Paradoxes of the Infinite presents one of the most insightful, yet strangely unacknowledged, mathematical treatises of the 19th century: Dr Bernard Bolzano’s Paradoxien. This volume contains an adept translation of the work itself by Donald A. Steele S.J., and in addition an historical introduction, which includes a brief biography as well as an evaluation of Bolzano the mathematician, logician and physicist.
This reissue, first published in 1971, provides a brief historical account of the Theory of Logical Types; and describes the problems that gave rise to it, its various different formulations (Simple and Ramified), the difficulties connected with each, and the criticisms that have been directed against it. Professor Copi seeks to make the subject accessible to the non-specialist and yet provide a sufficiently rigorous exposition for the serious student to see exactly what the theory is and how it works.
First published in 1974. Despite the tendency of contemporary analytic philosophy to put logic and mathematics at a central position, the author argues it failed to appreciate or account for their rich content. Through discussions of such mathematical concepts as number, the continuum, set, proof and mechanical procedure, the author provides an introduction to the philosophy of mathematics and an internal criticism of the then current academic philosophy. The material presented is also an illustration of a new, more general method of approach called substantial factualism which the author asserts allows for the development of a more comprehensive philosophical position by not trivialising or distorting substantial facts of human knowledge.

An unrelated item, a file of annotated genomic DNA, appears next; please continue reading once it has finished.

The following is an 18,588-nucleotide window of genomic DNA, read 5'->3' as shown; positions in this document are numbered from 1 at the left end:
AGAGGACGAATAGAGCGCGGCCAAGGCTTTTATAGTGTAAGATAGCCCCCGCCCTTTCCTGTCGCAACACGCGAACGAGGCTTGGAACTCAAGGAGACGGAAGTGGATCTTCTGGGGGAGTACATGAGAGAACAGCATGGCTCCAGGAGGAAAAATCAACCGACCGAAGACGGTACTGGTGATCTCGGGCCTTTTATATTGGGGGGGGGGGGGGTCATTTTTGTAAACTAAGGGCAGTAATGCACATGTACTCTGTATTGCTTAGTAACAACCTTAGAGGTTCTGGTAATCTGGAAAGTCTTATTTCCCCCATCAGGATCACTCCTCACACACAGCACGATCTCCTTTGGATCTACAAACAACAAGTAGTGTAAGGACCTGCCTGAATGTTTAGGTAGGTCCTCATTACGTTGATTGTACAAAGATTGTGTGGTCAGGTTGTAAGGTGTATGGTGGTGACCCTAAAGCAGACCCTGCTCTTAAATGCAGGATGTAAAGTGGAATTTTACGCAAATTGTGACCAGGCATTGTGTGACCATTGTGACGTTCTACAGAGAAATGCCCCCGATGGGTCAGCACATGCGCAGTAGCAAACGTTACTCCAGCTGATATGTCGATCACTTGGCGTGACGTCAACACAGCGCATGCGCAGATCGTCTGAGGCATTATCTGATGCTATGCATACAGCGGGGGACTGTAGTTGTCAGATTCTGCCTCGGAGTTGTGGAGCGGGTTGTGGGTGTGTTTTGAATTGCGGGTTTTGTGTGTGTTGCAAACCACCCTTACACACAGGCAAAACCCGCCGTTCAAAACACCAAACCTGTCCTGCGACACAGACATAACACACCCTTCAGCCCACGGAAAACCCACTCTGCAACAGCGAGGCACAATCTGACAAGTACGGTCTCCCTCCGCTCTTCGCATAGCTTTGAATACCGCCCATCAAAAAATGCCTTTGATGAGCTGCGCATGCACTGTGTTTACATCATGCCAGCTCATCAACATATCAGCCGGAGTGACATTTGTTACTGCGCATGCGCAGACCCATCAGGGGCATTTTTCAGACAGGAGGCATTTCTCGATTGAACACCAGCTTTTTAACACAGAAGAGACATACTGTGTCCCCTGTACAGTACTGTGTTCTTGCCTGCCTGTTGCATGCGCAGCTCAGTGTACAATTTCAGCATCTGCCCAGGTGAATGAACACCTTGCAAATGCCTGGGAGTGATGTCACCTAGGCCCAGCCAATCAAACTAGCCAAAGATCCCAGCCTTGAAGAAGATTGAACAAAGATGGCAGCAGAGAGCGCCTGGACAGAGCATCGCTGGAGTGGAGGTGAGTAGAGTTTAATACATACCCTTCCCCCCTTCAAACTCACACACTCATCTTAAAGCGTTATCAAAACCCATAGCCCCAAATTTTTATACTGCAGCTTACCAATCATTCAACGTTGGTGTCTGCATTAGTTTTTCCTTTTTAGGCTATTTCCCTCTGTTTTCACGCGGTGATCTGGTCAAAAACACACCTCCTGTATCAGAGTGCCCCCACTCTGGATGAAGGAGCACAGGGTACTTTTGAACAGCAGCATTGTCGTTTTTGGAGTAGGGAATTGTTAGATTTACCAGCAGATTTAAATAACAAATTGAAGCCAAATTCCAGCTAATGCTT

The Third City, first published in 1982, offers an innovative response to the troubled relationship between Western philosophy, as it has been conducted since the Renaissance, and the everyday lives of the communities in which we live. Bebek contends that the model of philosophical reflection is to be found in Plato’s dialogues, which, rather than simply describing utopia through a series of abstract ‘concepts’, were instead designed to impel the learner towards a recognition of the true nature of reality – as much a ‘self-recognition’ as an understanding of the world ‘out there’. Thus, in order to revive the spirit of true philosophy, it is necessary to avoid both the false extremes of idealism and materialism, and to allow ethics once more to merge with epistemology. This title presents an exposition of this ethically based philosophy, allowing the very human insights of Plato to illumine the diverse problems of today.
The first book in English to offer a systematic survey of Bolzano's philosophical logic and theory of knowledge, it offers a reconstruction of Bolzano's views on a series of key issues: the analysis of meaning, generality, analyticity, logical consequence, mathematical demonstration and knowledge by virtue of meaning.